Friday, 30 July 2021

Moon Knight [2021] #1 - Marvel Comics

MOON KNIGHT No. 1, September 2021
Long-time fans of Marc Spector's alter-ego may well have been somewhat nervous as to the quality of Jed MacKay’s narrative for “The Mission”, considering that the writer's earliest “exposure to Moon Knight… was from the 1990 Marvel trading cards”, up until he read Warren Ellis’s “classic” 2014 series. But whilst this thirty-page periodical’s plot could be unfairly critiqued for its surprisingly episodic format as the titular character efficiently deals with three separate cases consecutively rather than a single investigation, there can be little doubt that the publication’s author definitely pens an intriguing portrait of the “renegade priest of an unworthy god.”

Foremost of these fascinating hooks has to be the creation of Mister Knight’s marvellous Midnight Mission, within which the local people may petition the street-level costumed crime-fighter “for protection from the weird and horrible.” This premise genuinely seems to promise some terrific storylines, especially if this comic’s opening tale concerning viciously-fanged blood-drinkers unsuccessfully attempting to establish some sort of “vampiric self-actualisation pyramid scheme cult” on the super-hero’s streets is anything to go by; “They kidnapped us! We’re from this neighbourhood! We’re not killers! We didn’t ask for this! I was a Vegan before, for God’s sake!”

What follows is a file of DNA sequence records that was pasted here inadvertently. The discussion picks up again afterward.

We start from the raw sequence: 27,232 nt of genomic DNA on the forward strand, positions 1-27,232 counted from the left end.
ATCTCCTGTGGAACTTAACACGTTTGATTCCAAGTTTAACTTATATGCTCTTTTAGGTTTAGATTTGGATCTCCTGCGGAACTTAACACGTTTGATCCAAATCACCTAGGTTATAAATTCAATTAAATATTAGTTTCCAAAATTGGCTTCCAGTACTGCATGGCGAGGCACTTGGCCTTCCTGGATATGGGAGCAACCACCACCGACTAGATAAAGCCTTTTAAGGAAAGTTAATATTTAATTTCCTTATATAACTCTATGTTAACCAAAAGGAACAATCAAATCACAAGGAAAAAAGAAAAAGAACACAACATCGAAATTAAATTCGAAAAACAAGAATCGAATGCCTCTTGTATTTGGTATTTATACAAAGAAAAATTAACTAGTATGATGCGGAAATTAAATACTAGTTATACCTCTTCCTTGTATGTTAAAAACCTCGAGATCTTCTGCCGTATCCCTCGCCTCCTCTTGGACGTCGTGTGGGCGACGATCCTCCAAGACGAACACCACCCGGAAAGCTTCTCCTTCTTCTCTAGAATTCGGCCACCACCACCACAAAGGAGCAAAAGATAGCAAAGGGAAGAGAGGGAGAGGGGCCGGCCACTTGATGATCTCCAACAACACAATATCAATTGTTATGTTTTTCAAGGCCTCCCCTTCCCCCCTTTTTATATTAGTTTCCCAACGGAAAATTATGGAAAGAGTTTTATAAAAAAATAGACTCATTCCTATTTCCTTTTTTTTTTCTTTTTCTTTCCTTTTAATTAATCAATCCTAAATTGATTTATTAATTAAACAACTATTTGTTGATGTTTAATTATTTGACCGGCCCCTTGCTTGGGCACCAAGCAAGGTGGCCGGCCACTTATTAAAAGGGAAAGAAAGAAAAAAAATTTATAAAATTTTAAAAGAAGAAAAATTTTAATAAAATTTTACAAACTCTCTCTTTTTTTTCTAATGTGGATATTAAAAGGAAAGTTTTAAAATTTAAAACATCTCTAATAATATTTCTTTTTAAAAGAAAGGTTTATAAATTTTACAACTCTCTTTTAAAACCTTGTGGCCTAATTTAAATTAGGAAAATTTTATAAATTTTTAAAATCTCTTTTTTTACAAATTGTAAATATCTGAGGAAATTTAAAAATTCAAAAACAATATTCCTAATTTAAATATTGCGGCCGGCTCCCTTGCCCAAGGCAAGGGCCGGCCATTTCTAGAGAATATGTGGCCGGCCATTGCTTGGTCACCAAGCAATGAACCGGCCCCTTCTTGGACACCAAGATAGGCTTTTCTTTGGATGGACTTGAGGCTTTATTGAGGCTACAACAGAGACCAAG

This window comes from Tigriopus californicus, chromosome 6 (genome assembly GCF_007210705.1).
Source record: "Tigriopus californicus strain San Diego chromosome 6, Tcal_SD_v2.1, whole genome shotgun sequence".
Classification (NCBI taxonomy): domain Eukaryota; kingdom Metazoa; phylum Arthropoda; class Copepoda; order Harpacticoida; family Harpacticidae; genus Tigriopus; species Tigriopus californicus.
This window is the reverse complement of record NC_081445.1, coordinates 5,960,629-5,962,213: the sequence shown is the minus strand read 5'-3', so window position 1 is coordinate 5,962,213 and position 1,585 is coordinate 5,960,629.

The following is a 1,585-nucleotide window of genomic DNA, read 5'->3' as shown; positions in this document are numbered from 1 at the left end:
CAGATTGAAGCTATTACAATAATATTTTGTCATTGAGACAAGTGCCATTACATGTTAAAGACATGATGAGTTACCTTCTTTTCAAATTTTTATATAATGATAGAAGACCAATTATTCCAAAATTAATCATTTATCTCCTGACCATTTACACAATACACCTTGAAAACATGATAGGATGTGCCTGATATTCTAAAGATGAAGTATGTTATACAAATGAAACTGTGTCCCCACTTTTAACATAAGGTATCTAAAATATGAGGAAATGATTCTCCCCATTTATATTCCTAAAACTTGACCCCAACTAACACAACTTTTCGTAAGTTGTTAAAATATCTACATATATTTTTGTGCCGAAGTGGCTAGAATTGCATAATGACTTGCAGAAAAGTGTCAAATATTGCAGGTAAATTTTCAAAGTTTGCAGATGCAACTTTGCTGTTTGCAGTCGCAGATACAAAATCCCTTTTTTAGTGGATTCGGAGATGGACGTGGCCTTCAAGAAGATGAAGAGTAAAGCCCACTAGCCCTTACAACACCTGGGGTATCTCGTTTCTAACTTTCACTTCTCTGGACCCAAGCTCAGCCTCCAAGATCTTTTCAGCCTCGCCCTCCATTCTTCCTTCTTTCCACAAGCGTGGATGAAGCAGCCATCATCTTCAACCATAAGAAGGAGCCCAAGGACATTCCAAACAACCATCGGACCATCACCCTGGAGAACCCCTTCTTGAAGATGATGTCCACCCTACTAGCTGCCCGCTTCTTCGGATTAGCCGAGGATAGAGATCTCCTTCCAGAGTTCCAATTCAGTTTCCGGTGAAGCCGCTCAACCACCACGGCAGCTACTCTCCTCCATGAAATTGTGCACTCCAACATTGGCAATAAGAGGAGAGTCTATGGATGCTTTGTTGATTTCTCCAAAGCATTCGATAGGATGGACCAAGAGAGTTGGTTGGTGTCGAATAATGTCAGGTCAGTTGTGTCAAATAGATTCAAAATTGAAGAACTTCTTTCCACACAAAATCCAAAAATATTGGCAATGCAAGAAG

Equally as enthralling are the supporting cast members Doctor Sterman and Reese, who persistently ‘pop up’ throughout this comic’s multiple storylines. MacKay uses the female psychiatrist to great effect as a ‘prop’ to bring the reader right up to speed with Moon Knight’s origin, the ex-mercenary’s apparent immortality, the fall of his divine benefactor and Khonshu’s subsequent imprisonment by the Aesir in Asgard. Yet it is probably the decidedly prickly vampire-victim Reese who proves the more interesting, on account of her no-nonsense attitude towards her masked saviour and biological compulsion “to keep the same [night-time based] schedule you do”.

Rounding off this book’s brilliance is Alessandro Cappuccio, whose ability to pencil “the defender of those who travel at night” seriously laying a hearty smackdown upon a cadre of Vermin clones within an apartment building is debatably worth the cover price alone. Tom Brevoort admitted prior to publication that he had originally “been looking for a more established artist” than the Italian illustrator, however, such is the quality of this periodical’s layouts that the Editor must now be pleased he “took a chance and rolled the dice on him.”

The regular cover art of "MOON KNIGHT #1 by Steve McNiven & Frank D'Armata

No comments:

Post a Comment